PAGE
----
China's War on Drugs

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Under the Xi Jinping-Li Keqiang leadership, Beijing has declared “war” against poverty, pollution, terrorism, and of course, corruption. However, China is also quietly waging the intensity of its war on drugs.

In a written statement released just before the International Day against Drug Abuse and Illicit Trafficking on June 26, Xi Jinping called for “forceful measures to wipe [drugs] out.” Premier Li Keqiang added his voice as well, calling drugs a “common enemy to humanity.” The high-level attention has been accompanied by increased action — The Supreme People’s Court announced in June that drug-related convictions were up 27.8 percent compared to the first five months of 2013. In Beijing, drug-related arrests between April and August were up even more (35 percent) from the same period in 2013. Of the close to 40,000 people sentenced for drug offenses in the first five months of 2014, “over 9,000 were sentenced to more than five years imprisonment or death,” according to an SPC deputy presiding judge.

Historically, China’s drug problem has been concentrated in coastal and border regions, especially in the southern provinces of Guangdong, Guangxi, and Yunnan. However, according to Xinhua, the problem is expanding inland. Drug use is growing especially quickly among young people; Xinhua reported that 75 percent of new drug users in 2013 were under the age of 35.

China is particularly concerned about the rising use of synthetic drugs, including methamphetamine. According to a May 2014 report issued by the UN Office on Drugs and Crime, synthetic drug use is up all over the world, but especially in Asia. Between 2010 and 2012, global seizures of methamphetamine doubled, “primarily due to the rise of seizures in East and South-East Asia and North America.” Meth use in China is not as severe as in other countries (the UNODC lists Brunei, Cambodia, the Philippines, Singapore, and Thailand as Asia’s most affected countries), although the report says that the number of synthetic drug users in China is rapidly increasing. The Chinese leadership is determined to prevent the problem from spreading — thus the current crackdown.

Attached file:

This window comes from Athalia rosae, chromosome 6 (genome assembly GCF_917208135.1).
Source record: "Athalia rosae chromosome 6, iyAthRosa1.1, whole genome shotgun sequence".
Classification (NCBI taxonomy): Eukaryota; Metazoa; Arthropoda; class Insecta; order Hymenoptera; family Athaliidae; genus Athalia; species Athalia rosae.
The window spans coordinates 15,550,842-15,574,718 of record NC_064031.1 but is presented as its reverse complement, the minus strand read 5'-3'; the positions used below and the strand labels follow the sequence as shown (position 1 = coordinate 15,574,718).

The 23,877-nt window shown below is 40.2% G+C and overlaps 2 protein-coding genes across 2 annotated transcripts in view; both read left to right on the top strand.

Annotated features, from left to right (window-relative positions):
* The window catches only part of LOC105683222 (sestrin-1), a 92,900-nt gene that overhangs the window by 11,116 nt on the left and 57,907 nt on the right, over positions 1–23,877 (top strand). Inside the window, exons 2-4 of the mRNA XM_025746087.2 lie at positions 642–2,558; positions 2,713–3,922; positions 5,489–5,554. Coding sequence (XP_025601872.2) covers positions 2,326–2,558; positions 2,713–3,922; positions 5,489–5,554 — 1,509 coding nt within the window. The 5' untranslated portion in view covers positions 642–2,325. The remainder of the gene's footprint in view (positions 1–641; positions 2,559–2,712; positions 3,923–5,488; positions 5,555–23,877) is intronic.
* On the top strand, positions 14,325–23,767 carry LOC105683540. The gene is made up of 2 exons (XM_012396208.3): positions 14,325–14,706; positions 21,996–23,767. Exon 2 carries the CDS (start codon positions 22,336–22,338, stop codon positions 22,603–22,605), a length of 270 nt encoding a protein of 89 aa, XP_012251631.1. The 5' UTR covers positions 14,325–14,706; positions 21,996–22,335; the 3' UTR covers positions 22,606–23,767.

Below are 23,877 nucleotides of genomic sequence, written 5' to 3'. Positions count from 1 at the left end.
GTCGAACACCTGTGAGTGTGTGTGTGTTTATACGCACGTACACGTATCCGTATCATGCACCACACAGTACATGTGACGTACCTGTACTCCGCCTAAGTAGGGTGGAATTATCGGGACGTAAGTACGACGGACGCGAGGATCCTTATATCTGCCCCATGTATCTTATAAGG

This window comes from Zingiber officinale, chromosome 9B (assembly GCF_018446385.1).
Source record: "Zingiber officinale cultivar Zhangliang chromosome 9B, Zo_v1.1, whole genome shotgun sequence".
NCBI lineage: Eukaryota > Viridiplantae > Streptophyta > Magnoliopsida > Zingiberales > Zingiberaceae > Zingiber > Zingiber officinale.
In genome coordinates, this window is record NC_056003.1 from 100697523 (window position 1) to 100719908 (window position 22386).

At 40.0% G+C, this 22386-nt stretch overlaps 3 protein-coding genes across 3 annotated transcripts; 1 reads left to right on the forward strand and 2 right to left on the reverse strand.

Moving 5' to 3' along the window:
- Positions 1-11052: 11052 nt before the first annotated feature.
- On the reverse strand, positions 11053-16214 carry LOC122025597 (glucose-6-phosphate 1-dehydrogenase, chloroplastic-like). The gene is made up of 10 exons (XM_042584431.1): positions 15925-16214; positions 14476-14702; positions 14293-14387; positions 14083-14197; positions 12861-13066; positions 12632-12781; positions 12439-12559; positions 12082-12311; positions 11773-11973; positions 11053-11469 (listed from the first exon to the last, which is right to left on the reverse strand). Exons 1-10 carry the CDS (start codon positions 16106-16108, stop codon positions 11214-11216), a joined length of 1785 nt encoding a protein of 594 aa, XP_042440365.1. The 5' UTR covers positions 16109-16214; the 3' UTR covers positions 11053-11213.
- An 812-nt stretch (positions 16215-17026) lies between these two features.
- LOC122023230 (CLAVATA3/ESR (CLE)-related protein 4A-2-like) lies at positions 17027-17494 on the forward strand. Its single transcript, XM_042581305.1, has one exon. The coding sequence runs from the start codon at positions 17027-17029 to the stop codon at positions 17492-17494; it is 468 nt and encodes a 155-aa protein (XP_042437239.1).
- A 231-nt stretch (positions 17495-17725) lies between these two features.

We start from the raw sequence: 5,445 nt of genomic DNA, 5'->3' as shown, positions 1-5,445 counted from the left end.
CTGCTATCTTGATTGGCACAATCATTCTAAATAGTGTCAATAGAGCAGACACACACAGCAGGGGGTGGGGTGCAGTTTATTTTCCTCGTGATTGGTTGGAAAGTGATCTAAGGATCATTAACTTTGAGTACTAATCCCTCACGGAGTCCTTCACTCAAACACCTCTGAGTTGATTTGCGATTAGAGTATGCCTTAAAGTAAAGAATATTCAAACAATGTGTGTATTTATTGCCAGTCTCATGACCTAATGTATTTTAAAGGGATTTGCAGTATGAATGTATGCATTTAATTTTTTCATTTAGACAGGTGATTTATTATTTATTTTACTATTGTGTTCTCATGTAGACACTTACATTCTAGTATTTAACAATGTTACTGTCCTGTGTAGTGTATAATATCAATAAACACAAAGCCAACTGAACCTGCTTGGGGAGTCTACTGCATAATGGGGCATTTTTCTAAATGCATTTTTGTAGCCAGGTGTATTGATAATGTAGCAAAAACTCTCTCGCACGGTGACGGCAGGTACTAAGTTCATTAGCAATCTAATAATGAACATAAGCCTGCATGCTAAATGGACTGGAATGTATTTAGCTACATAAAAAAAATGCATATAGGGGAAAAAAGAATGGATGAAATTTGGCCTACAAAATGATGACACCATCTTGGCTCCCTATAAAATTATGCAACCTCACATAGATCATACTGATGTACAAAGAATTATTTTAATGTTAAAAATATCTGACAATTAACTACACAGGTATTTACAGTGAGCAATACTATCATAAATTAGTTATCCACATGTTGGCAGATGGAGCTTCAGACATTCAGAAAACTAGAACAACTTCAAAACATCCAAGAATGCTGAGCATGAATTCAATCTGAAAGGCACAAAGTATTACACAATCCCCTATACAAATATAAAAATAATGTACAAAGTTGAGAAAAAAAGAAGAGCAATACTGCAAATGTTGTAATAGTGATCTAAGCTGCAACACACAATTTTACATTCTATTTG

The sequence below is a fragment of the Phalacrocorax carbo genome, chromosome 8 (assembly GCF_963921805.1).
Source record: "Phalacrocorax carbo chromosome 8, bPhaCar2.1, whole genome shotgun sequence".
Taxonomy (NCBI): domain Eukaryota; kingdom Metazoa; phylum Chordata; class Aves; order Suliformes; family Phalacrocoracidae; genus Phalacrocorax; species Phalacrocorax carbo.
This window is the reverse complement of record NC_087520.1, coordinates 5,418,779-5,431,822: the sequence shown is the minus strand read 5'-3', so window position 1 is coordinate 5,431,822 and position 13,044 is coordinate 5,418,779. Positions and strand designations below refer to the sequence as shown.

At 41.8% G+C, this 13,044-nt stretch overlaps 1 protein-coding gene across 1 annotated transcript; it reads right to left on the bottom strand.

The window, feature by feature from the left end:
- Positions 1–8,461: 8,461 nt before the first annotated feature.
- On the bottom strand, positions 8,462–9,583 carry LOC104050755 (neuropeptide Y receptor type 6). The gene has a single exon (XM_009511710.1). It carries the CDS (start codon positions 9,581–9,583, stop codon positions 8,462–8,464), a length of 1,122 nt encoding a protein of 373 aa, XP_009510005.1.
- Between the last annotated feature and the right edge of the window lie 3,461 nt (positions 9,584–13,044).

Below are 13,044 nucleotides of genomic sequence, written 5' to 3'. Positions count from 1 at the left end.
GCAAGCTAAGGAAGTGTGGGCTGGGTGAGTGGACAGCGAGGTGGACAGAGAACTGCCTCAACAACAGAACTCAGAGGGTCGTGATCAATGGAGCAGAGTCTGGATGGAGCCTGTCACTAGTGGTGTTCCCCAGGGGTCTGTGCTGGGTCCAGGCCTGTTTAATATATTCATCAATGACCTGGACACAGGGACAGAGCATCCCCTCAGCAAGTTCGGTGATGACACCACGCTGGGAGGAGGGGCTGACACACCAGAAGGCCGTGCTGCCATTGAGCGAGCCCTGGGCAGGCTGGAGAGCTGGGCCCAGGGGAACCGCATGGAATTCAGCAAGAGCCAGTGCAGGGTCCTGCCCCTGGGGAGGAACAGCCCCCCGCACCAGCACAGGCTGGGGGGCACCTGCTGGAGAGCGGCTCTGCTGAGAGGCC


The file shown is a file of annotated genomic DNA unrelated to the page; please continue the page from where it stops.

China’s police seem especially keen on catching Chinese celebrities who use drugs, allowing them to send high-profile warnings to others. Actor Gao Hu, 40, was the latest to be detained. He, along with three others who were not named, was arrested for possession of marijuana and methamphetamine. Gao’s arrest follows the detention of actor Zhang Mo, who is also the son of actor and director Zhang Guoli. While the reason for Zhang Mo’s arrest has not been made public, speculation in Chinese media suggests that he was nabbed for drug use. Film director Zhang Yuan and popular online author Chen Wanning have also been detained for drug-related offenses.  Chen reportedly admitted to police that he had been taking meth.

While the vast majority of those caught in the drug crackdown have been Chinese citizens, foreigners are also being nabbed in increasing numbers. China Daily reported in June that drug-related crimes involving foreigners had increased over 15 percent from 2013 numbers. Liu Yuejin, the director of the Ministry of Public Security’s narcotics control bureau, indicated that most of the foreigners suspected of drug trafficking were from Africa.

China’s harsh penalties for drug-related crimes combined with an increasing number of cases involving foreigners could create diplomatic issues. As The Diplomat reported yesterday, China recently executed two South Korean citizens on charges of drug smuggling. In the past five years, China has also executed one British and one Japanese citizen, who were each found guilty of drug possession in separate cases.

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